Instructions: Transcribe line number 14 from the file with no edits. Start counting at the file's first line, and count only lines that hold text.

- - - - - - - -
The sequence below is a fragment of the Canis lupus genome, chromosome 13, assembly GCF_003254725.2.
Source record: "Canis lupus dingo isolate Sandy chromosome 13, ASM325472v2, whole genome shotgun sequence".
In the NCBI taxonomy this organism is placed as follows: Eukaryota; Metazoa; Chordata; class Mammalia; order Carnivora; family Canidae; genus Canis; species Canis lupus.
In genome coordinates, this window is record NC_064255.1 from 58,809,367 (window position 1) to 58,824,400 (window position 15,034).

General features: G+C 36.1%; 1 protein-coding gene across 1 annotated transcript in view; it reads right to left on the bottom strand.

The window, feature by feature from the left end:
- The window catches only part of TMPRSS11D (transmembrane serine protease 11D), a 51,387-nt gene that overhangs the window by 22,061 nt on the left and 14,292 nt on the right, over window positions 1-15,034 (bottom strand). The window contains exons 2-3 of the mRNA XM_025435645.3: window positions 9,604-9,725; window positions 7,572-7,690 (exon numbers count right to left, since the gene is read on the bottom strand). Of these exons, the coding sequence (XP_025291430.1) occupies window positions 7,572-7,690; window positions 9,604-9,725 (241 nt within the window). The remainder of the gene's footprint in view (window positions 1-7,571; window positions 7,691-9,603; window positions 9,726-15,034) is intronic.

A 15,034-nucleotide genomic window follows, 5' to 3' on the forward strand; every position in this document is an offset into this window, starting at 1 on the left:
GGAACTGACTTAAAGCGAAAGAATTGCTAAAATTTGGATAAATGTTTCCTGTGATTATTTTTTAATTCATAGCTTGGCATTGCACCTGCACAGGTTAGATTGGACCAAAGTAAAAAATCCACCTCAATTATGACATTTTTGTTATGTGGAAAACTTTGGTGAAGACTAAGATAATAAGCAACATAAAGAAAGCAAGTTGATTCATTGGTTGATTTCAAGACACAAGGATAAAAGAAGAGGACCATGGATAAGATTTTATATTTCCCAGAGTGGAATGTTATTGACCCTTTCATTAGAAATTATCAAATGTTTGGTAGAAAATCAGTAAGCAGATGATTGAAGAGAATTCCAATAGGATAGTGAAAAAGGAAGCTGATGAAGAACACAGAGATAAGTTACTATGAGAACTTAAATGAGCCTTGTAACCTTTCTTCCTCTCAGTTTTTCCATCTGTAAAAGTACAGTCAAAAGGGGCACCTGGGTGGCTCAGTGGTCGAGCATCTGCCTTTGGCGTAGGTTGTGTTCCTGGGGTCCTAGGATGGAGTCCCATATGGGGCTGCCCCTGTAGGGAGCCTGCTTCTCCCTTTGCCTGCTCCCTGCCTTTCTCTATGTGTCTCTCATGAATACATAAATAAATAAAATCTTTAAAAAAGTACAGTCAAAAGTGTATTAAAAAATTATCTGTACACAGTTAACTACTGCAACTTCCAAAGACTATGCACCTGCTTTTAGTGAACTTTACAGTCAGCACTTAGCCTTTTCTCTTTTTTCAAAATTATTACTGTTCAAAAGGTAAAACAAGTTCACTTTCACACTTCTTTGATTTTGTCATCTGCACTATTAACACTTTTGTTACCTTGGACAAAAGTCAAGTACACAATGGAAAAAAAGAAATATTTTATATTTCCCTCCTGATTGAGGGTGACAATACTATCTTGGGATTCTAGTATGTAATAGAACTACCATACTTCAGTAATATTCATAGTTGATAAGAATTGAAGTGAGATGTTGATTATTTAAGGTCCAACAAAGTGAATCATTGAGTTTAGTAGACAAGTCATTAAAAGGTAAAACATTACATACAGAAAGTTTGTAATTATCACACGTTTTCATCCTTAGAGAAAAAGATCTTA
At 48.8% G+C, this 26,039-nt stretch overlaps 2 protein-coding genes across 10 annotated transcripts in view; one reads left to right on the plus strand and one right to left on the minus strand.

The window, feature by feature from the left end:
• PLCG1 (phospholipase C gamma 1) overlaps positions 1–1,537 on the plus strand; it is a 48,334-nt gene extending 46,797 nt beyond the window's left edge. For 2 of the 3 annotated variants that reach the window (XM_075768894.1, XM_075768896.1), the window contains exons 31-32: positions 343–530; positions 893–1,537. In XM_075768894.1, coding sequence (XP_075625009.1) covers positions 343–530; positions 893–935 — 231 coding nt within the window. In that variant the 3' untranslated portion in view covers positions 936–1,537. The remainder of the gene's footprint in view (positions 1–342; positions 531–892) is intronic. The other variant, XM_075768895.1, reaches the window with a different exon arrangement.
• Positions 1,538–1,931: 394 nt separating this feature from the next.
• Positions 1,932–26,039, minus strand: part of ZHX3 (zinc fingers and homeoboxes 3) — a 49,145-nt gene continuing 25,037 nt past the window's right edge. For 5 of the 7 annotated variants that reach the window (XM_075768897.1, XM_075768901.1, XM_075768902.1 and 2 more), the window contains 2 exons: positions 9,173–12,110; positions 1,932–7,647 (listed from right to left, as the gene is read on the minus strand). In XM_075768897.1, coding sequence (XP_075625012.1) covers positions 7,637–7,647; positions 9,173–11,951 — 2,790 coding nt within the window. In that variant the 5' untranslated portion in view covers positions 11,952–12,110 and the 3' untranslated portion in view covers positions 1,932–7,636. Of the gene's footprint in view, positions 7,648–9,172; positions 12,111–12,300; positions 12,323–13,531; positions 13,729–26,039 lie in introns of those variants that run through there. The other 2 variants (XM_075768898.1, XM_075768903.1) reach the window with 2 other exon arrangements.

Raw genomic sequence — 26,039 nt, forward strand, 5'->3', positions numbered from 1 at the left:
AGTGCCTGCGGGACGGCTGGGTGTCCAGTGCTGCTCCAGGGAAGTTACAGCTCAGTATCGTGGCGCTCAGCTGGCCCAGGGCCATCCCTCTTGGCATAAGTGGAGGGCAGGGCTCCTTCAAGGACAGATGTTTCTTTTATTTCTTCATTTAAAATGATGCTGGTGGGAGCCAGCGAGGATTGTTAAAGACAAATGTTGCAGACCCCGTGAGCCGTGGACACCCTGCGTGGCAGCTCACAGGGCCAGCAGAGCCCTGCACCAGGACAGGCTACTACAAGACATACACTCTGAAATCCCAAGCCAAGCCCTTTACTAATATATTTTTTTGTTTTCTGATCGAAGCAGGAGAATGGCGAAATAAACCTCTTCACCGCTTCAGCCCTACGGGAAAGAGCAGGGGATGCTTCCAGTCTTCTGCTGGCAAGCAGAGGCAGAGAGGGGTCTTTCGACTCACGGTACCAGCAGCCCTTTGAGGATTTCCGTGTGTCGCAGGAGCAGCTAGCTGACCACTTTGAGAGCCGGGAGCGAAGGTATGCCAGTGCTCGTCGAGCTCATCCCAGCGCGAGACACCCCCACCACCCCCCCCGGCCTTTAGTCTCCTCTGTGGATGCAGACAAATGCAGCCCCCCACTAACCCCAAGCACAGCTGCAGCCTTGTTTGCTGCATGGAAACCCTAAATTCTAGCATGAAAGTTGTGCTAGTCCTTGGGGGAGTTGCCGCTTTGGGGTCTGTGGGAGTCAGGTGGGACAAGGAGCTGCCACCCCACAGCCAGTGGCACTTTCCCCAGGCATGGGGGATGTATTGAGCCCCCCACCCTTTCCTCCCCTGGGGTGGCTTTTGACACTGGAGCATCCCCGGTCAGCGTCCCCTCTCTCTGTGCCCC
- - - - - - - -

• Positions 1,932–26,039, minus strand: part of ZHX3 (zinc fingers and homeoboxes 3) — a 49,145-nt gene continuing 25,037 nt past the window's right edge. For 5 of the 7 annotated variants that reach the window (XM_075768897.1, XM_075768901.1, XM_075768902.1 and 2 more), the window contains 2 exons: positions 9,173–12,110; positions 1,932–7,647 (listed from right to left, as the gene is read on the minus strand). In XM_075768897.1, coding sequence (XP_075625012.1) covers positions 7,637–7,647; positions 9,173–11,951 — 2,790 coding nt within the window. In that variant the 5' untranslated portion in view covers positions 11,952–12,110 and the 3' untranslated portion in view covers positions 1,932–7,636. Of the gene's footprint in view, positions 7,648–9,172; positions 12,111–12,300; positions 12,323–13,531; positions 13,729–26,039 lie in introns of those variants that run through there. The other 2 variants (XM_075768898.1, XM_075768903.1) reach the window with 2 other exon arrangements.